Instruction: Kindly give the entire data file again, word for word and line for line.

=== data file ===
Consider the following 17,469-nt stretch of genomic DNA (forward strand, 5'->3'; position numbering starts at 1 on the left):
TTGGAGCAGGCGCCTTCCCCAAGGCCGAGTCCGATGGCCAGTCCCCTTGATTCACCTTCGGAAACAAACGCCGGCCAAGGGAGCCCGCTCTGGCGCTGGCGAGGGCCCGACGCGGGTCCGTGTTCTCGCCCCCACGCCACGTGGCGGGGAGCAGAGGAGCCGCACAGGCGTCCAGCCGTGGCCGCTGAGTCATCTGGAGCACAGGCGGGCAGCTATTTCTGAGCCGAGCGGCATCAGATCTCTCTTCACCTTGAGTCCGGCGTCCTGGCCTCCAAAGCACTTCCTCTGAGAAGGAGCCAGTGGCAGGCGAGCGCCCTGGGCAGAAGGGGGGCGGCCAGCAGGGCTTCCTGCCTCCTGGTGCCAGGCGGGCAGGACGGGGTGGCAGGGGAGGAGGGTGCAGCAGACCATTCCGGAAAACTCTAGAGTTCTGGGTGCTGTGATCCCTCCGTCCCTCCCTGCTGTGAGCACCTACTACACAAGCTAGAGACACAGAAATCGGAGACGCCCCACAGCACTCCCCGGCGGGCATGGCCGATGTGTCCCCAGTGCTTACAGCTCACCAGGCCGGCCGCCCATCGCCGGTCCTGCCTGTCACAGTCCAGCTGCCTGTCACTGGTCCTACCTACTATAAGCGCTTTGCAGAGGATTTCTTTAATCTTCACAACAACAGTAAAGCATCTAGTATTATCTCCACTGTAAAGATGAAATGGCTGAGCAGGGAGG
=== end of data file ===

Consider the following 17,469-nt stretch of genomic DNA (forward strand, 5'->3'; position numbering starts at 1 on the left):
TTGGAGCAGGCGCCTTCCCCAAGGCCGAGTCCGATGGCCAGTCCCCTTGATTCACCTTCGGAAACAAACGCCGGCCAAGGGAGCCCGCTCTGGCGCTGGCGAGGGCCCGACGCGGGTCCGTGTTCTCGCCCCCACGCCACGTGGCGGGGAGCAGAGGAGCCGCACAGGCGTCCAGCCGTGGCCGCTGAGTCATCTGGAGCACAGGCGGGCAGCTATTTCTGAGCCGAGCGGCATCAGATCTCTCTTCACCTTGAGTCCGGCGTCCTGGCCTCCAAAGCACTTCCTCTGAGAAGGAGCCAGTGGCAGGCGAGCGCCCTGGGCAGAAGGGGGGCGGCCAGCAGGGCTTCCTGCCTCCTGGTGCCAGGCGGGCAGGACGGGGTGGCAGGGGAGGAGGGTGCAGCAGACCATTCCGGAAAACTCTAGAGTTCTGGGTGCTGTGATCCCTCCGTCCCTCCCTGCTGTGAGCACCTACTACACAAGCTAGAGACACAGAAATCGGAGACGCCCCACAGCACTCCCCGGCGGGCATGGCCGATGTGTCCCCAGTGCTTACAGCTCACCAGGCCGGCCGCCCATCGCCGGTCCTGCCTGTCACAGTCCAGCTGCCTGTCACTGGTCCTACCTACTATAAGCGCTTTGCAGAGGATTTCTTTAATCTTCACAACAACAGTAAAGCATCTAGTATTATCTCCACTGTAAAGATGAAATGGCTGAGCAGGGAGG